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If they had only pledged their judicial opinion that such right is affirmed in the instrument by implication, it would be open to others to show that neither the word "slave" nor "slavery" is to be found in the Constitution, nor the word "property" even, in any connection with language alluding to the things slave or slavery, and that, wherever in that instrument the slave is alluded to, he is called a "person; " and wherever his master's legal right in relation to him is alluded to, it is spoken of as "service or labor due," as a "debt" payable in service or labor. Also it would be open to show, by contemporaneous history, that this mode of alluding to slaves and slavery, instead of speaking of them, was employed on purpose to exclude from the Constitution the idea that there could be property in man.
To show all this is easy and certain.
When this obvious mistake of the judges shall be brought to their notice, is it not reasonable to expect that they will withdraw the mistaken statement, and reconsider the conclusion based upon it?
And then it is to be remembered that "our fathers, who framed the government under which we live," - the men who made the Constitution, decided this same constitutional question in our favor long ago, decided it without a division among themselves, when making the decision; without division among themselves about the meaning of it after it was made, and, so far as any evidence is left, without basing it upon any mistaken statement of facts.
Under all these circumstances, do you really feel yourselves justified to break up this Government, unless such a court decision as yours is shall be at once submitted to, as a conclusive and final rule of political action?
But you will not abide the election of a Republican President. In that supposed event, you say, you will destroy the Union; and then, you say, the great crime of having destroyed it will be upon us!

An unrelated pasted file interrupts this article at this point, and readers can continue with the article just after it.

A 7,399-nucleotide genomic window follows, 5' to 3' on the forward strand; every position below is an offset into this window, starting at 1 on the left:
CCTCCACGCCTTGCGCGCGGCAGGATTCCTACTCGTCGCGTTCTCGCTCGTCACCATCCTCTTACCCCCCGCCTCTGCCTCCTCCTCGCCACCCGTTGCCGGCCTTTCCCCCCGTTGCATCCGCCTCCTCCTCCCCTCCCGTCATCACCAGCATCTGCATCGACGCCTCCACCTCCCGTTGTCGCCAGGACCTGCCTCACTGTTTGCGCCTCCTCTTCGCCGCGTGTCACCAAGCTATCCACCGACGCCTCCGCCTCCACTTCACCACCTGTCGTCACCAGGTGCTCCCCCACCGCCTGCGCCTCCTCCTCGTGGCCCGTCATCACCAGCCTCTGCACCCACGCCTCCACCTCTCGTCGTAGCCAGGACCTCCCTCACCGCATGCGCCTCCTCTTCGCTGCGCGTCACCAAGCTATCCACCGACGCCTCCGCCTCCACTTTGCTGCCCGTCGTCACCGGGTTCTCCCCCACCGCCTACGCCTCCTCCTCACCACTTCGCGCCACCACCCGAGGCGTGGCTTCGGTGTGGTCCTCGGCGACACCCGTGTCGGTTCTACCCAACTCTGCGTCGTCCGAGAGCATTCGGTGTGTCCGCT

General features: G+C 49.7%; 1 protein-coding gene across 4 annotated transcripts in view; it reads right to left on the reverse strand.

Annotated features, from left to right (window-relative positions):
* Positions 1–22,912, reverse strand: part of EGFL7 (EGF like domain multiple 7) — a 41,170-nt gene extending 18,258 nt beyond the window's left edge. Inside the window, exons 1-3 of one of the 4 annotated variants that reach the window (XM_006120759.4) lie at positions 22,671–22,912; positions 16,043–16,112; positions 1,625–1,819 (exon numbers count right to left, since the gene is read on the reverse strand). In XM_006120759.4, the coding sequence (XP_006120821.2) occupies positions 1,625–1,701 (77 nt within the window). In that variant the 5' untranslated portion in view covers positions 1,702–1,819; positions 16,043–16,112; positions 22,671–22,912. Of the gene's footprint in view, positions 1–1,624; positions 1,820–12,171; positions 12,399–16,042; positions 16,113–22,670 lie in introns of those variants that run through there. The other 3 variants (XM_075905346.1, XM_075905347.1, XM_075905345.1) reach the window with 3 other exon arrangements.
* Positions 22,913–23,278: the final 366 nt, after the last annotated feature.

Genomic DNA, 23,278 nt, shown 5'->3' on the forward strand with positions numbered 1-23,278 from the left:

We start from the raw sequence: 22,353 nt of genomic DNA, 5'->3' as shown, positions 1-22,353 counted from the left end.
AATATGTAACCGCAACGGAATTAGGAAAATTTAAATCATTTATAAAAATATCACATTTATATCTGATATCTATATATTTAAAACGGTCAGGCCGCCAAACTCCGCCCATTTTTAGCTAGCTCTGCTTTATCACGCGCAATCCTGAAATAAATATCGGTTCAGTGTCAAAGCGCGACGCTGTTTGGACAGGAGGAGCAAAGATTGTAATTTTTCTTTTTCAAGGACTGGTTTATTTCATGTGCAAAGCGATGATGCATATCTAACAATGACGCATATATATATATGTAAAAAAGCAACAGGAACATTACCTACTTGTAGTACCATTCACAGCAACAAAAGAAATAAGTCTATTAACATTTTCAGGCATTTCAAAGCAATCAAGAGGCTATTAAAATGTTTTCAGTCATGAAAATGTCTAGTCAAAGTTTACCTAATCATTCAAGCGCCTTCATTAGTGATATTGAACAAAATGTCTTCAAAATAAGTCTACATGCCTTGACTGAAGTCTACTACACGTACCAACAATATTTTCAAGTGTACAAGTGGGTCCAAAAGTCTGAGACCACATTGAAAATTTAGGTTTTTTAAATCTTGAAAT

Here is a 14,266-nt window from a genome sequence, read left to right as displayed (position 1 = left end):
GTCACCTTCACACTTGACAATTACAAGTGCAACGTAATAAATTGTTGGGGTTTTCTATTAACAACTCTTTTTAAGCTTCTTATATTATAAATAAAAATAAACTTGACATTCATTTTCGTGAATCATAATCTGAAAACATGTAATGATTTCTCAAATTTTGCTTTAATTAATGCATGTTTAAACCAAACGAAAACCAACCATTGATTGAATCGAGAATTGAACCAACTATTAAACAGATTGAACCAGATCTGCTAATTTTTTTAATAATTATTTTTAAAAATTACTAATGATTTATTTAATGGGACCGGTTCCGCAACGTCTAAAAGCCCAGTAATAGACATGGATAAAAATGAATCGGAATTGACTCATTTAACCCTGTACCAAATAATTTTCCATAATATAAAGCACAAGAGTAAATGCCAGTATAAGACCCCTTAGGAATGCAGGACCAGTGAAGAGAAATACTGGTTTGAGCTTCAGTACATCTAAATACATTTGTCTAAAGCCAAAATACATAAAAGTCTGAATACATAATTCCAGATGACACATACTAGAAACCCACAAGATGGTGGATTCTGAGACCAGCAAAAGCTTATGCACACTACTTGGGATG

That is cool. A highwayman holds a pistol to my ear, and mutters through his teeth, “Stand and deliver, or I shall kill you; and then you will be a murderer!"
To be sure, what the robber demanded of me my money own; and I had a clear right to keep it; but it was no more my own than my vote is my own; and threat of death to me to extort my money, and threat of destruction to the Union to extort my vote, can scarcely be distinguished in principle.
A few words now to Republicans. It is exceedingly desirable that all parts of this great Confederacy shall be at peace, and in harmony, one with another. Let us Republicans do our part to have it so. Even though much provoked, let us do nothing through passion and ill-temper. Even though the Southern people will not so much as listen to us, let us calmly consider their demands, and yield to them if, in our deliberate view of our duty, we possibly can. Judging by all they say and do, and by the subject and nature of their controversy with us, let us determine, if we can, what will satisfy them.
Will they be satisfied if the Territories be unconditionally surrendered to them? We know they will not. In all their present complaints against us, the Territories are scarcely mentioned. Invasions and insurrections are the rage now. Will it satisfy them if, in the future, we have nothing to do with invasions and insurrections? We know it will not. We so know because we know we never had any thing to do with invasions and insurrections; and yet this total abstaining does not exempt us from the charge and the denunciation.
The question recurs, what will satisfy them? Simply this: We must not only let them alone, but we must, somehow, convince them that we do let them alone. This we know by experience is no easy task. We have been so trying to convince them from the very beginning of our organization, but with no success. In all our platforms and speeches we have constantly protested our purpose to let them alone; but this has had no tendency to convince them. Alike unavailing to convince them is the fact that they have never detected a man of us in any attempt to disturb them.